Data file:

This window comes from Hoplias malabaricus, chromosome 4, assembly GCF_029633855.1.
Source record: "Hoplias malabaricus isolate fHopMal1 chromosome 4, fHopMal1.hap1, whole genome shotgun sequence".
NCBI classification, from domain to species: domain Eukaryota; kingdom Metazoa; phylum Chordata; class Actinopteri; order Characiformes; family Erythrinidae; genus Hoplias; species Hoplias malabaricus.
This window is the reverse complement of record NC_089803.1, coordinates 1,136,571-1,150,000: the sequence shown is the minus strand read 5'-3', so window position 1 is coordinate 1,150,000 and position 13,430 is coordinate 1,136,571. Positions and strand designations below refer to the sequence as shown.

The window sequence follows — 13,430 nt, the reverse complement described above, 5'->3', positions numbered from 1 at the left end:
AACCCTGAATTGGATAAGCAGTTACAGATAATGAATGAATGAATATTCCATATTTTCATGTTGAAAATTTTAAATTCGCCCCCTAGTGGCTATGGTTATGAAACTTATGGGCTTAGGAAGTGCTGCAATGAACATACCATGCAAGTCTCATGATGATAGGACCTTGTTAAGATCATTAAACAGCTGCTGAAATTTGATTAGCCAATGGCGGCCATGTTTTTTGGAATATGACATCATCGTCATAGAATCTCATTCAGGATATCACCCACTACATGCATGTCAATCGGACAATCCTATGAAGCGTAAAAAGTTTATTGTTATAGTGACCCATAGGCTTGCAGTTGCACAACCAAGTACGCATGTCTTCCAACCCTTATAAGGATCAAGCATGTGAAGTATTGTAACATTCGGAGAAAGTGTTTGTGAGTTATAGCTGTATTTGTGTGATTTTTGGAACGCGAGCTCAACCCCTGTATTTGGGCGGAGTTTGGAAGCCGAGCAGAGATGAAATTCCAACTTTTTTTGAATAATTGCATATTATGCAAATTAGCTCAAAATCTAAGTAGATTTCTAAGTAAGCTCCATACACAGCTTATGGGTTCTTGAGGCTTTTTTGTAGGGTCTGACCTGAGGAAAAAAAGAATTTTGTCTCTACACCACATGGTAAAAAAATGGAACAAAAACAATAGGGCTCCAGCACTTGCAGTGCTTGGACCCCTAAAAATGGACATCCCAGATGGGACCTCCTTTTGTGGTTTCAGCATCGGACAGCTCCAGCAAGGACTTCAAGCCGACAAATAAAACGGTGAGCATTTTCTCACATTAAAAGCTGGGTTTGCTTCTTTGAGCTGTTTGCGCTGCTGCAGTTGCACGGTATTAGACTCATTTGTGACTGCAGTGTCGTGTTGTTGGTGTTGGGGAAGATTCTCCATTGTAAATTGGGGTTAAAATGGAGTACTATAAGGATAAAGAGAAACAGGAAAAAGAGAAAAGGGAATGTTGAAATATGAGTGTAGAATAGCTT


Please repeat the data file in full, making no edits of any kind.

This window comes from Hoplias malabaricus, chromosome 4, assembly GCF_029633855.1.
Source record: "Hoplias malabaricus isolate fHopMal1 chromosome 4, fHopMal1.hap1, whole genome shotgun sequence".
NCBI classification, from domain to species: domain Eukaryota; kingdom Metazoa; phylum Chordata; class Actinopteri; order Characiformes; family Erythrinidae; genus Hoplias; species Hoplias malabaricus.
This window is the reverse complement of record NC_089803.1, coordinates 1,136,571-1,150,000: the sequence shown is the minus strand read 5'-3', so window position 1 is coordinate 1,150,000 and position 13,430 is coordinate 1,136,571. Positions and strand designations below refer to the sequence as shown.

The window sequence follows — 13,430 nt, the reverse complement described above, 5'->3', positions numbered from 1 at the left end:
AACCCTGAATTGGATAAGCAGTTACAGATAATGAATGAATGAATATTCCATATTTTCATGTTGAAAATTTTAAATTCGCCCCCTAGTGGCTATGGTTATGAAACTTATGGGCTTAGGAAGTGCTGCAATGAACATACCATGCAAGTCTCATGATGATAGGACCTTGTTAAGATCATTAAACAGCTGCTGAAATTTGATTAGCCAATGGCGGCCATGTTTTTTGGAATATGACATCATCGTCATAGAATCTCATTCAGGATATCACCCACTACATGCATGTCAATCGGACAATCCTATGAAGCGTAAAAAGTTTATTGTTATAGTGACCCATAGGCTTGCAGTTGCACAACCAAGTACGCATGTCTTCCAACCCTTATAAGGATCAAGCATGTGAAGTATTGTAACATTCGGAGAAAGTGTTTGTGAGTTATAGCTGTATTTGTGTGATTTTTGGAACGCGAGCTCAACCCCTGTATTTGGGCGGAGTTTGGAAGCCGAGCAGAGATGAAATTCCAACTTTTTTTGAATAATTGCATATTATGCAAATTAGCTCAAAATCTAAGTAGATTTCTAAGTAAGCTCCATACACAGCTTATGGGTTCTTGAGGCTTTTTTGTAGGGTCTGACCTGAGGAAAAAAAGAATTTTGTCTCTACACCACATGGTAAAAAAATGGAACAAAAACAATAGGGCTCCAGCACTTGCAGTGCTTGGACCCCTAAAAATGGACATCCCAGATGGGACCTCCTTTTGTGGTTTCAGCATCGGACAGCTCCAGCAAGGACTTCAAGCCGACAAATAAAACGGTGAGCATTTTCTCACATTAAAAGCTGGGTTTGCTTCTTTGAGCTGTTTGCGCTGCTGCAGTTGCACGGTATTAGACTCATTTGTGACTGCAGTGTCGTGTTGTTGGTGTTGGGGAAGATTCTCCATTGTAAATTGGGGTTAAAATGGAGTACTATAAGGATAAAGAGAAACAGGAAAAAGAGAAAAGGGAATGTTGAAATATGAGTGTAGAATAGCTT